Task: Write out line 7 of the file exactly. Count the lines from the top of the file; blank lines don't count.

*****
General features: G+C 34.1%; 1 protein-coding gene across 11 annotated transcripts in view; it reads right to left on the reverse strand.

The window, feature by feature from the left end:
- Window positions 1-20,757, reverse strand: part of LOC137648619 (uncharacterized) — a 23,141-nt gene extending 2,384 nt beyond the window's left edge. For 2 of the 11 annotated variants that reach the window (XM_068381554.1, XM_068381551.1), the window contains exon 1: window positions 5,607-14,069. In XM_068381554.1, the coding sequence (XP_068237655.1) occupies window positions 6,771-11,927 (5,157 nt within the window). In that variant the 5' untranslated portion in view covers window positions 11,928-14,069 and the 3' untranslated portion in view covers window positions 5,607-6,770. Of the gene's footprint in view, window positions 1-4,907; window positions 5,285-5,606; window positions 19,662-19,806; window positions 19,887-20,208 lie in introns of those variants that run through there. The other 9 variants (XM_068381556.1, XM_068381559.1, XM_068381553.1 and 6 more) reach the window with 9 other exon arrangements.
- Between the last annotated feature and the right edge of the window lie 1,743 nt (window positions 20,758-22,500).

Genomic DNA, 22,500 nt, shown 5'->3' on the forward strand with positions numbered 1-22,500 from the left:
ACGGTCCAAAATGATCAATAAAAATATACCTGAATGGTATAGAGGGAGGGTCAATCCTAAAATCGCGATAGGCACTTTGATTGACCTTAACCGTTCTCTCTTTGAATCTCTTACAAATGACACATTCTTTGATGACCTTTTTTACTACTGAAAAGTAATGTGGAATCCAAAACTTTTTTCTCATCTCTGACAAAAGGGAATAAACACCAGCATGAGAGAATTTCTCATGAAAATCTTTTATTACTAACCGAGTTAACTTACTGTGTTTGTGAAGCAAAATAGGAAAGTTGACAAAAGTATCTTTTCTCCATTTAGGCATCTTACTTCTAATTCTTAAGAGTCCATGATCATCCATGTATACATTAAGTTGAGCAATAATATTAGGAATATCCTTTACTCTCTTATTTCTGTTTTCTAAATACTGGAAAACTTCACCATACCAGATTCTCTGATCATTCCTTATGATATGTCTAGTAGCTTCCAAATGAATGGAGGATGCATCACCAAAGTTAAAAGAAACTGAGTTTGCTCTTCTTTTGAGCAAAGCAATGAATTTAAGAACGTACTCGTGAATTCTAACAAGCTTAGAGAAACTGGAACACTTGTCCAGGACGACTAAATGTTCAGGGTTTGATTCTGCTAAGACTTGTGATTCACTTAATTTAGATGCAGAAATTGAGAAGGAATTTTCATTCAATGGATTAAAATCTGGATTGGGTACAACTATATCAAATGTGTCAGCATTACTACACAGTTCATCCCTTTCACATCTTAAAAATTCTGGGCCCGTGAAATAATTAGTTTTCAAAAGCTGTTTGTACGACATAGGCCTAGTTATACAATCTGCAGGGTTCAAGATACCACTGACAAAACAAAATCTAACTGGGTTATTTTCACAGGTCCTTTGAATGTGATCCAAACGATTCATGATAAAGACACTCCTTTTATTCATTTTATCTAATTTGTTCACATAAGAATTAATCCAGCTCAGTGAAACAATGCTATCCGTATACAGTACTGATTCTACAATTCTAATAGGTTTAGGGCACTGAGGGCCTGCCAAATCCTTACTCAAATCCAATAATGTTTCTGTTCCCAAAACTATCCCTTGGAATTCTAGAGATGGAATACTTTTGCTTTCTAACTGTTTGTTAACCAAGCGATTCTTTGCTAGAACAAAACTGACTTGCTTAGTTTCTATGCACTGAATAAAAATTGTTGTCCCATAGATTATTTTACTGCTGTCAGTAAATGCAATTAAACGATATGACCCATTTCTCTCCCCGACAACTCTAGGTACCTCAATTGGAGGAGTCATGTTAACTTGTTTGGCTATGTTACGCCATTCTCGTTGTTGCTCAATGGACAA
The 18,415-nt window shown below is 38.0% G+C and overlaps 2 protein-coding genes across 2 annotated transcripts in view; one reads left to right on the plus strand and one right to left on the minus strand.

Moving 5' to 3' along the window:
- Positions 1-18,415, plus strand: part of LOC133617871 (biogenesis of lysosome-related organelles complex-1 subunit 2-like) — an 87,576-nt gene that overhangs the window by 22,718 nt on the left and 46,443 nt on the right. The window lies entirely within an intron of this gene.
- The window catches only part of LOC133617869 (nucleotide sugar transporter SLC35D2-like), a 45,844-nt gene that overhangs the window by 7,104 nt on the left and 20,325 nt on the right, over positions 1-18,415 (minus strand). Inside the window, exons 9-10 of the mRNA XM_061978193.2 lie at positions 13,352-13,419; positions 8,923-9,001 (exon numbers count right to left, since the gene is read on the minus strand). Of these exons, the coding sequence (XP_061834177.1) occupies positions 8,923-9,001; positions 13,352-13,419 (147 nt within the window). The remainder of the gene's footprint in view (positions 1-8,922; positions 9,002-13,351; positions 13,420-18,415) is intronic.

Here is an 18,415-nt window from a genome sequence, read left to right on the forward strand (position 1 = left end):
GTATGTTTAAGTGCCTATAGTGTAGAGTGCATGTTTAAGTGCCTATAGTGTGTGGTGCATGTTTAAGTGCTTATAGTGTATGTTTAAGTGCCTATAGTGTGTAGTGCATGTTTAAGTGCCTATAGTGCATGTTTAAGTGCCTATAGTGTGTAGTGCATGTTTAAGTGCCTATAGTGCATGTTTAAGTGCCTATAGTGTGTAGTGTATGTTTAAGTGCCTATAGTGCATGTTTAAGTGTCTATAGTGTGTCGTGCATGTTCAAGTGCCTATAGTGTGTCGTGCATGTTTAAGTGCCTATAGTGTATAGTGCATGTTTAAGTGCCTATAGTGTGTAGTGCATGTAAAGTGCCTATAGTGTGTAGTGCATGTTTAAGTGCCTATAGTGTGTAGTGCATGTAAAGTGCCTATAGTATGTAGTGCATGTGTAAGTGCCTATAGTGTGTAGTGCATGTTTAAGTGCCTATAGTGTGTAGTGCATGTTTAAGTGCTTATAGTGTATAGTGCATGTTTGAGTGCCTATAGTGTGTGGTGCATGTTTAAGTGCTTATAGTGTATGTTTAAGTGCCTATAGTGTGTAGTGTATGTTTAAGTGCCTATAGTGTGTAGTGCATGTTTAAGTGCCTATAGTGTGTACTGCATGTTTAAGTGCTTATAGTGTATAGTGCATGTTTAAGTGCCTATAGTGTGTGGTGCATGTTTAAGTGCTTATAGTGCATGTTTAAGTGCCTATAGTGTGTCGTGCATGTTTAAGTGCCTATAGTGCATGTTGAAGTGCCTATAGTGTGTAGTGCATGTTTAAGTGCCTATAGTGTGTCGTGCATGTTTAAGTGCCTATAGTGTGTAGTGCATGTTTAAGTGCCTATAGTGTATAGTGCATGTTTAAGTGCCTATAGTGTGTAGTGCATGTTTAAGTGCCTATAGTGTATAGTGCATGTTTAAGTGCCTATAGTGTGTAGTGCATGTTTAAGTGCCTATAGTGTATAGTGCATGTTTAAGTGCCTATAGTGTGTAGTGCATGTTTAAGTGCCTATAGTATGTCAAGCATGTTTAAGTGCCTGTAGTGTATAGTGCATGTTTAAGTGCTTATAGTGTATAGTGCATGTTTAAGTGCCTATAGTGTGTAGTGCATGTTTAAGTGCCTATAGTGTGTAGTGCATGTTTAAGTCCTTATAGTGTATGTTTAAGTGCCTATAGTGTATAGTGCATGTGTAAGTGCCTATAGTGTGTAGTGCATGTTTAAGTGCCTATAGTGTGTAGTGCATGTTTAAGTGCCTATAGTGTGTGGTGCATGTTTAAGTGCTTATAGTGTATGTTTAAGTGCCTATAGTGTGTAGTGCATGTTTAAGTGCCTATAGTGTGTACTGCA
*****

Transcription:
The 18,415-nt window shown below is 38.0% G+C and overlaps 2 protein-coding genes across 2 annotated transcripts in view; one reads left to right on the plus strand and one right to left on the minus strand.